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Pablo Baraybar

The Venezuelan agricultural industry sector has decided to sum up efforts to struggle against poverty, and thus curb the malnutrition index in the country. The new president of the Venezuelan Chamber of the Food Industry (Cavidea), Pablo Baraybar informed that they are willing to participate in the social programs carried out by the government through the Mercal stores (Mercados de Alimentos), an initiative intended to supply basic necessities at low costs. The Mercal Mission was initiated last year, as an alternative to private commerce, which proved insufficient due to the general strike between December of 2002 and February of 2003.

These establishments, patronized by the government through the recently created Ministry of Food, constitute a distribution network of basic necessities like beef, chicken, sardines, tuna, powder milk, pasta, rice, margarine, black beans, cooking oil, sugar, and coffee, among other products; with discounts up to 50% of the price in the rest of the market. Most of these stores are located in shanty towns and other areas with low income population. The government has created a fund of over 261000 U$ to supply goods and services to these popular supermarkets.

Throughout the year, president Chávez’ administration has subscribed agreements with Brazil, Colombia, Argentina, and Cuba for the purchase of food products that were scarce in Venezuela, such as beef, chicken, and beans. So far, the proportion of Mercal sales has been 60% imported products and 40% local production.

Therefore, the local agricultural industry is interested in raising its production capacity, in order to satisfy the local Venezuelan market and thus cooperate in the supply of products at low costs, while preserving the same quality of the items available in the private stores.

Pablo Baraybar, president of Cavidea and of Alimnetos Polar (the country’s largest food and beverage processing corporation), expressed that the private sector wishes to enter the Mercal business through a program that enables it to supply elaborate products, at low cost and with high nutritional value for the neediest sector of the population. “There are governmental programs that are basically represented in the Mercal stores and in the Corporation of Agricultural Supply and Services, which will evidently solve a problem in the country; and we, as responsible businessmen, are going to participate in these plans”, said Baraybar.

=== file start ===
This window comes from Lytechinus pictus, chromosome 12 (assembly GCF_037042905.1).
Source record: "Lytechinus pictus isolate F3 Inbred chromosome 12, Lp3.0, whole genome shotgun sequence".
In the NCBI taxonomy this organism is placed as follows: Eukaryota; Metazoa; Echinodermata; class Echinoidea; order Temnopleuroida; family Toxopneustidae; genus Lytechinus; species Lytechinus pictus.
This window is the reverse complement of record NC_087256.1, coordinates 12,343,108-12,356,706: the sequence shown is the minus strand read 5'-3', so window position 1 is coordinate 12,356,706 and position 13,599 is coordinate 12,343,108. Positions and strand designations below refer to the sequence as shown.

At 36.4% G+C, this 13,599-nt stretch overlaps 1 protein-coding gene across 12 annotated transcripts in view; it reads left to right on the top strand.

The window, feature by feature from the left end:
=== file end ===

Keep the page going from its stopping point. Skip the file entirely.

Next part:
Mercal reaches 30% of the population, while the government’s goal is to reach 15 million Venezuelans (60% of the population). With this purpose, the president of Cavidea, an organization that gathers the local and transnational agricultural industries like Monaca, from the Gruma group; Cargill, Alfonzo Rivas y Compañía, Alimentos Polar,Kraft, Nestlé, Coposa, Bimbo, Paisa, Torondoy, and Alpina, among others, indicated that the businessmen participate and will continue participating in the governmental programs in order to elevate the living standard of the population.

Currently, the prices of at least 150 basic necessities, including chicken, beef, pasta, rice, sugar, coffee, cooking oil, salt, milk, cheese, canned tuna and sardines, soft drinks, mayonnaise, and ketchup, are under a price control regime that bans businessmen from selling them above the amount fixed by the national government in the Official Gazette.

According to Baraybar , if there is an agreement with the government to produce a list of low price products, then this control would not be necessary for the rest of the items sold in the supermarkets. He explained that the agricultural industry would release a percentage of its total food production at low prices, especially for Mercal,. “Cavidea wishes to be the main actor in Mercal, and really wants the greatest percentage of items in these stores to be national products. We have everything that is necessary to be the adequate suppliers for Mercal in terms of price, quality, and nutritional value. We can even place traditional brands, recognized by the population in these stores”, he commented.

The companies are willing to provide the government with technical advice about the food product distribution and sale business, in view of the interest of the Chávez administration in creating processing plants for the production of sugar cane, corn , coffee, cooking oil, powder milk, and canned food.

Baraybar said that he is in favor of free demand and supply in the food sector in order to encourage healthy competition. He explained that he agrees with keeping prices low for the list of basic necessities that will be distributed in Mercals as well as in other stores. Under price control, some products are sold below their real production and commercialization costs, thus generating distortions in the sales chain.

“There are industries in which the government fixes the prices of the raw materials and at the same time imposes the price of the final product. Such is the case of the corn processing plants. This generates a big problem, because at the same time the price of corn has increased 92% for the producer, the increase for the final consumer has been only 60%, since the application of the price control” he explained.

Published in Quantum N.41